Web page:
* Royal Ontario Museum > Samuel European Galleries > Arms and Armor
"Cuirasse allemande  
Faisait partie à l'origine d'une armure de planes couvrant tout le corps, qui comprenait des protections pour les bras et les jambes.  
Allemagne méridionale, vers 1510-1515.  ...
La cuirasse est composée d'un plastron et d;une dossière conçus pour être portés ensemble.
"Ce modèle a une braconnière (pour protéger le bassin) et des tassettes (prolongements de la braconnière en acier laminé qui couvraient le haut de cuisses).  Si la forme des tassettes est typique du début du XVIe siècle, le bord cordé du plastron date des armures à cannelures dites << maximiliennes >> d'apres 1510 environ."

* Metropolitan Museum of Art > Stone Gallery of Arms and Armor
"German Fluted Armor  
From about 1490 to 1510, substantial changes occurred in the design of German armor.  The slender, elongated forms of late Gothic armor gave way to more burly, rounded shapes that reflected the influence of the Italian Renaissance on German fashion.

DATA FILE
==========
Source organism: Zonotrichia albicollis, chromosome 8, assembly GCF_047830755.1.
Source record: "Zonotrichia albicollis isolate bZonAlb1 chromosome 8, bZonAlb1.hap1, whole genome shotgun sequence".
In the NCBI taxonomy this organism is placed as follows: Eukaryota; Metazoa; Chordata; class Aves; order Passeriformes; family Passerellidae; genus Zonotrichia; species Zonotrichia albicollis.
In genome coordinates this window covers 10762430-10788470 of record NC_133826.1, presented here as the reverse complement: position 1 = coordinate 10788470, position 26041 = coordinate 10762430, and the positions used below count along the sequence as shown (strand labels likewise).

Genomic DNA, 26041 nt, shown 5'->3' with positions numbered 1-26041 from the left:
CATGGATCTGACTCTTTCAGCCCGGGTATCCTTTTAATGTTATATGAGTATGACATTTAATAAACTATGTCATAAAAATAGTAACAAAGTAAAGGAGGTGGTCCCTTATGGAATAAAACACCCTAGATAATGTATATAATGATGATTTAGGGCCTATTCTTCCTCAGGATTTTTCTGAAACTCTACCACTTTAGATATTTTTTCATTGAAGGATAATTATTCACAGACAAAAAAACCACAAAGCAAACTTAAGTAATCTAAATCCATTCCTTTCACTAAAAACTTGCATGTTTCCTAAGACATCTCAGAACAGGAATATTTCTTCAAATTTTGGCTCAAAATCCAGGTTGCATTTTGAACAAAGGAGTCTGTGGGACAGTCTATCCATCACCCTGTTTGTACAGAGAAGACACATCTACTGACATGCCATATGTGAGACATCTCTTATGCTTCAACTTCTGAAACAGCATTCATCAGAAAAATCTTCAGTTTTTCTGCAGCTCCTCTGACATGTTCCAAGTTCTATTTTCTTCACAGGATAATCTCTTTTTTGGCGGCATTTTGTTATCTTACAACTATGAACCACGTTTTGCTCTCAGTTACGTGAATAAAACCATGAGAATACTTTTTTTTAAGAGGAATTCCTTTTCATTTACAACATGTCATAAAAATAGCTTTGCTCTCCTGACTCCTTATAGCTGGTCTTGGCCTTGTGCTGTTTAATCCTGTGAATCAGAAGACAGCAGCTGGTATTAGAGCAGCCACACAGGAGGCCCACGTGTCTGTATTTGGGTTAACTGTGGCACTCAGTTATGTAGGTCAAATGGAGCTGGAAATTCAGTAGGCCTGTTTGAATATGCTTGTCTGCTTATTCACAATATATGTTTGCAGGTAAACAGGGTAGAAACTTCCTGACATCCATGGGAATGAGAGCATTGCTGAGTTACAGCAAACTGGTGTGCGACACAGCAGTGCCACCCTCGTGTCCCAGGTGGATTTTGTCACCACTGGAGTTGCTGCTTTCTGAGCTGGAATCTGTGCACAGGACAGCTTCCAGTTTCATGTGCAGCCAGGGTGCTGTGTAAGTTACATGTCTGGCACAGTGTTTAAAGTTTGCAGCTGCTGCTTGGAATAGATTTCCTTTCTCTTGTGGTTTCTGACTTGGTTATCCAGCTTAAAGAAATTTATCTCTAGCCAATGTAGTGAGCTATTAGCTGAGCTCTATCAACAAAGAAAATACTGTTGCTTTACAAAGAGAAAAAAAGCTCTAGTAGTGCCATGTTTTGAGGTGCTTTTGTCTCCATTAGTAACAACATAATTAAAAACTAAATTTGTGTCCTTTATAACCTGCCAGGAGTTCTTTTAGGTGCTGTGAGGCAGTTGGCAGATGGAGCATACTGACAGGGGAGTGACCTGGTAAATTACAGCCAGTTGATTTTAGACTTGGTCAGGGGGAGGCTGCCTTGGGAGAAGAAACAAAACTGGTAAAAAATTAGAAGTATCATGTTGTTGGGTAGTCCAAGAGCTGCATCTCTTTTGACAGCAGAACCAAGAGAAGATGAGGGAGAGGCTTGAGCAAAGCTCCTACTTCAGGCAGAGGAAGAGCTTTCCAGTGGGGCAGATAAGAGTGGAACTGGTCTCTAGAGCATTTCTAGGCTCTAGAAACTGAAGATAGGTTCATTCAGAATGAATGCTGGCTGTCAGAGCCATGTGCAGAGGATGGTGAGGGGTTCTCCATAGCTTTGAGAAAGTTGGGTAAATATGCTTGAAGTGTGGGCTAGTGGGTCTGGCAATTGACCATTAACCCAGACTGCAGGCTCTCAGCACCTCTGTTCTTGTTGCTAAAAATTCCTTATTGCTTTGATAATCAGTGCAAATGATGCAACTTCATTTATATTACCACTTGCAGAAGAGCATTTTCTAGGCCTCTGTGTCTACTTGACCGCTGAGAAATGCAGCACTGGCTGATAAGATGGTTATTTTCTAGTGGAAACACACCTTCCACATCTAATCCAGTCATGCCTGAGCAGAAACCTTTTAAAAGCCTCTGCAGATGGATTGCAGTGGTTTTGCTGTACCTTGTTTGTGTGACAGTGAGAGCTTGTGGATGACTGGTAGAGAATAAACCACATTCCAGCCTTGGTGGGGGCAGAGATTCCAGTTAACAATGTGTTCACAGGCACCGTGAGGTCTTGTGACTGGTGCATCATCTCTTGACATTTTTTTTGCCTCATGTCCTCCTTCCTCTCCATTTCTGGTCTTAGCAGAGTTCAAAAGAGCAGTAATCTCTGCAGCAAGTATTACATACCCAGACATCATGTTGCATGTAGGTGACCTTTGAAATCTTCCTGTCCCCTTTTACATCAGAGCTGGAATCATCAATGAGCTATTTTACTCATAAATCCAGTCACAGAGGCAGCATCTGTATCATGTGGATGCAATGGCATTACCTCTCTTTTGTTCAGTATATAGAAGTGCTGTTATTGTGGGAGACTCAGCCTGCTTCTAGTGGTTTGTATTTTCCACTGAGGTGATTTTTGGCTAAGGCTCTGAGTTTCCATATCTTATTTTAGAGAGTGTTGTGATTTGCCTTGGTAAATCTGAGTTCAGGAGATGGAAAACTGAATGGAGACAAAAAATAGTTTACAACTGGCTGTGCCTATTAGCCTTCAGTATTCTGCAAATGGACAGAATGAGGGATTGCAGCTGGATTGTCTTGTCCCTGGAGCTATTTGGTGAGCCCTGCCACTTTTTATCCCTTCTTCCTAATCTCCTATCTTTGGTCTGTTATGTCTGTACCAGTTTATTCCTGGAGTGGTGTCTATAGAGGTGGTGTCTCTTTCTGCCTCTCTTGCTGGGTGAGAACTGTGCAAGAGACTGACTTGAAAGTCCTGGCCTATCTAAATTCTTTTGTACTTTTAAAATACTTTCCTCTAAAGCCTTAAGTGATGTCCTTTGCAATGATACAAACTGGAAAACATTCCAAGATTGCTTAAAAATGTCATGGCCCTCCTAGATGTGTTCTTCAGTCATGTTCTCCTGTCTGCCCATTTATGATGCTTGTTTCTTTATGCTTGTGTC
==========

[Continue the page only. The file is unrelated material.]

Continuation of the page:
"A new type of armor developed in Germany around 1505.  It was characterized by parallel or radiating ridges and channels, known as fluting, that covered most of its surface.  While essentially decorative, the light-catching ridges also strengthened the steel plates without adding extra weight.  Because fluted armor emerged during the reign of Emperor Maximilian I (1493-1519), it has been called 'Maximilian-style' armor since the nineteenth century.  Its popularity was greatest in southern Germany and Austria, where the fashion lasted until the early 1530s.  Nuremberg was the leading producer of fluted armor, followed by Augsburg, Landshut, and Innsbruck.